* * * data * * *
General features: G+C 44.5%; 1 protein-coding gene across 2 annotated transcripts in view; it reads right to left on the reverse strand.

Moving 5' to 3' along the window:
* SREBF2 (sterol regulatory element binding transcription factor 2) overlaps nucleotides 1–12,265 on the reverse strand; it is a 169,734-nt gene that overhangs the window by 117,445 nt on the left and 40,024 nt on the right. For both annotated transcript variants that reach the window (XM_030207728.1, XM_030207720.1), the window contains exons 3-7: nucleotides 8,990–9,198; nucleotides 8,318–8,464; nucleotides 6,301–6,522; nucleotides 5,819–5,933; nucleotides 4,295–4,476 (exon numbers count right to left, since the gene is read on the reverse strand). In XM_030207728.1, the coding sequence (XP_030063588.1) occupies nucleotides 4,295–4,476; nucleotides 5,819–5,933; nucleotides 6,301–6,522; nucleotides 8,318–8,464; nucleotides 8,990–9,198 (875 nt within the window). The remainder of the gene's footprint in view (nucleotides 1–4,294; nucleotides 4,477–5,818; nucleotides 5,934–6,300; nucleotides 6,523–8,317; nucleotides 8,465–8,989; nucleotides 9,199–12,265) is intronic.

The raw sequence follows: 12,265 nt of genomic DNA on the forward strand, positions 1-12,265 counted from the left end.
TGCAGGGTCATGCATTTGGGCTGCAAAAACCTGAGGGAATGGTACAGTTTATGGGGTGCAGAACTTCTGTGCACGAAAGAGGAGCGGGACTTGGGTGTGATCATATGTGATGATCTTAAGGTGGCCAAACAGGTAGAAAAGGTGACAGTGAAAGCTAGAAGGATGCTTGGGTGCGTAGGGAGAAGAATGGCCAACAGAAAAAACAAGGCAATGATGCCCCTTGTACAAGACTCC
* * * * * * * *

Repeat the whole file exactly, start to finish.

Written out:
General features: G+C 44.5%; 1 protein-coding gene across 2 annotated transcripts in view; it reads right to left on the reverse strand.

Moving 5' to 3' along the window:
* SREBF2 (sterol regulatory element binding transcription factor 2) overlaps nucleotides 1–12,265 on the reverse strand; it is a 169,734-nt gene that overhangs the window by 117,445 nt on the left and 40,024 nt on the right. For both annotated transcript variants that reach the window (XM_030207728.1, XM_030207720.1), the window contains exons 3-7: nucleotides 8,990–9,198; nucleotides 8,318–8,464; nucleotides 6,301–6,522; nucleotides 5,819–5,933; nucleotides 4,295–4,476 (exon numbers count right to left, since the gene is read on the reverse strand). In XM_030207728.1, the coding sequence (XP_030063588.1) occupies nucleotides 4,295–4,476; nucleotides 5,819–5,933; nucleotides 6,301–6,522; nucleotides 8,318–8,464; nucleotides 8,990–9,198 (875 nt within the window). The remainder of the gene's footprint in view (nucleotides 1–4,294; nucleotides 4,477–5,818; nucleotides 5,934–6,300; nucleotides 6,523–8,317; nucleotides 8,465–8,989; nucleotides 9,199–12,265) is intronic.

The raw sequence follows: 12,265 nt of genomic DNA on the forward strand, positions 1-12,265 counted from the left end.
TGCAGGGTCATGCATTTGGGCTGCAAAAACCTGAGGGAATGGTACAGTTTATGGGGTGCAGAACTTCTGTGCACGAAAGAGGAGCGGGACTTGGGTGTGATCATATGTGATGATCTTAAGGTGGCCAAACAGGTAGAAAAGGTGACAGTGAAAGCTAGAAGGATGCTTGGGTGCGTAGGGAGAAGAATGGCCAACAGAAAAAACAAGGCAATGATGCCCCTTGTACAAGACTCC